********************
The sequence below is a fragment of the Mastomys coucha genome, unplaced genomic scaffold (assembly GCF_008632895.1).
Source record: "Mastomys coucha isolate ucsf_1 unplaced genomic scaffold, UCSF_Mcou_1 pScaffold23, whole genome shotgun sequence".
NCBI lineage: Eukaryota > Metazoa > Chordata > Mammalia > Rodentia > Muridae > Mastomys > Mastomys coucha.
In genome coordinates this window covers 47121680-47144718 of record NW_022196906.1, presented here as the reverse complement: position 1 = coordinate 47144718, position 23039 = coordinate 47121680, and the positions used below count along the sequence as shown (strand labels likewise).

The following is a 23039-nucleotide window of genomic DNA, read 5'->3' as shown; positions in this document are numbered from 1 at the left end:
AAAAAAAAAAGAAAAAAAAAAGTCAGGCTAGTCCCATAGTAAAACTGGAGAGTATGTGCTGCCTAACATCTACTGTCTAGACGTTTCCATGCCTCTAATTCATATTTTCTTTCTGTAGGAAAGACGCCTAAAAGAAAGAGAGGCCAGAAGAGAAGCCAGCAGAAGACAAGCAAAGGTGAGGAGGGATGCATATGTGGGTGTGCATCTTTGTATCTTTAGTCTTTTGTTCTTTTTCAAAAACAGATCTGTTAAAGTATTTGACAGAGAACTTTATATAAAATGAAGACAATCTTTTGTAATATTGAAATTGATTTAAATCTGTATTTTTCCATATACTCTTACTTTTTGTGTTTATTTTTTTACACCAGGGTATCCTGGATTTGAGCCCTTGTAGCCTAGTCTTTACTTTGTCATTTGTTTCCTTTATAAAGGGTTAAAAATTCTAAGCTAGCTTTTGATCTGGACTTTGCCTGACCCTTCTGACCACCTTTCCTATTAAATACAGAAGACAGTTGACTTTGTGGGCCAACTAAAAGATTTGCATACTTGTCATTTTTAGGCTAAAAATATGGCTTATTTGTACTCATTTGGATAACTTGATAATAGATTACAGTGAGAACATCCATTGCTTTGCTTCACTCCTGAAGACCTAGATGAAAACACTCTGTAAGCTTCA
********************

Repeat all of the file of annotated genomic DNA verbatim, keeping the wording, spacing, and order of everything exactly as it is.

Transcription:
The sequence below is a fragment of the Mastomys coucha genome, unplaced genomic scaffold (assembly GCF_008632895.1).
Source record: "Mastomys coucha isolate ucsf_1 unplaced genomic scaffold, UCSF_Mcou_1 pScaffold23, whole genome shotgun sequence".
NCBI lineage: Eukaryota > Metazoa > Chordata > Mammalia > Rodentia > Muridae > Mastomys > Mastomys coucha.
In genome coordinates this window covers 47121680-47144718 of record NW_022196906.1, presented here as the reverse complement: position 1 = coordinate 47144718, position 23039 = coordinate 47121680, and the positions used below count along the sequence as shown (strand labels likewise).

The following is a 23039-nucleotide window of genomic DNA, read 5'->3' as shown; positions in this document are numbered from 1 at the left end:
AAAAAAAAAAGAAAAAAAAAAGTCAGGCTAGTCCCATAGTAAAACTGGAGAGTATGTGCTGCCTAACATCTACTGTCTAGACGTTTCCATGCCTCTAATTCATATTTTCTTTCTGTAGGAAAGACGCCTAAAAGAAAGAGAGGCCAGAAGAGAAGCCAGCAGAAGACAAGCAAAGGTGAGGAGGGATGCATATGTGGGTGTGCATCTTTGTATCTTTAGTCTTTTGTTCTTTTTCAAAAACAGATCTGTTAAAGTATTTGACAGAGAACTTTATATAAAATGAAGACAATCTTTTGTAATATTGAAATTGATTTAAATCTGTATTTTTCCATATACTCTTACTTTTTGTGTTTATTTTTTTACACCAGGGTATCCTGGATTTGAGCCCTTGTAGCCTAGTCTTTACTTTGTCATTTGTTTCCTTTATAAAGGGTTAAAAATTCTAAGCTAGCTTTTGATCTGGACTTTGCCTGACCCTTCTGACCACCTTTCCTATTAAATACAGAAGACAGTTGACTTTGTGGGCCAACTAAAAGATTTGCATACTTGTCATTTTTAGGCTAAAAATATGGCTTATTTGTACTCATTTGGATAACTTGATAATAGATTACAGTGAGAACATCCATTGCTTTGCTTCACTCCTGAAGACCTAGATGAAAACACTCTGTAAGCTTCA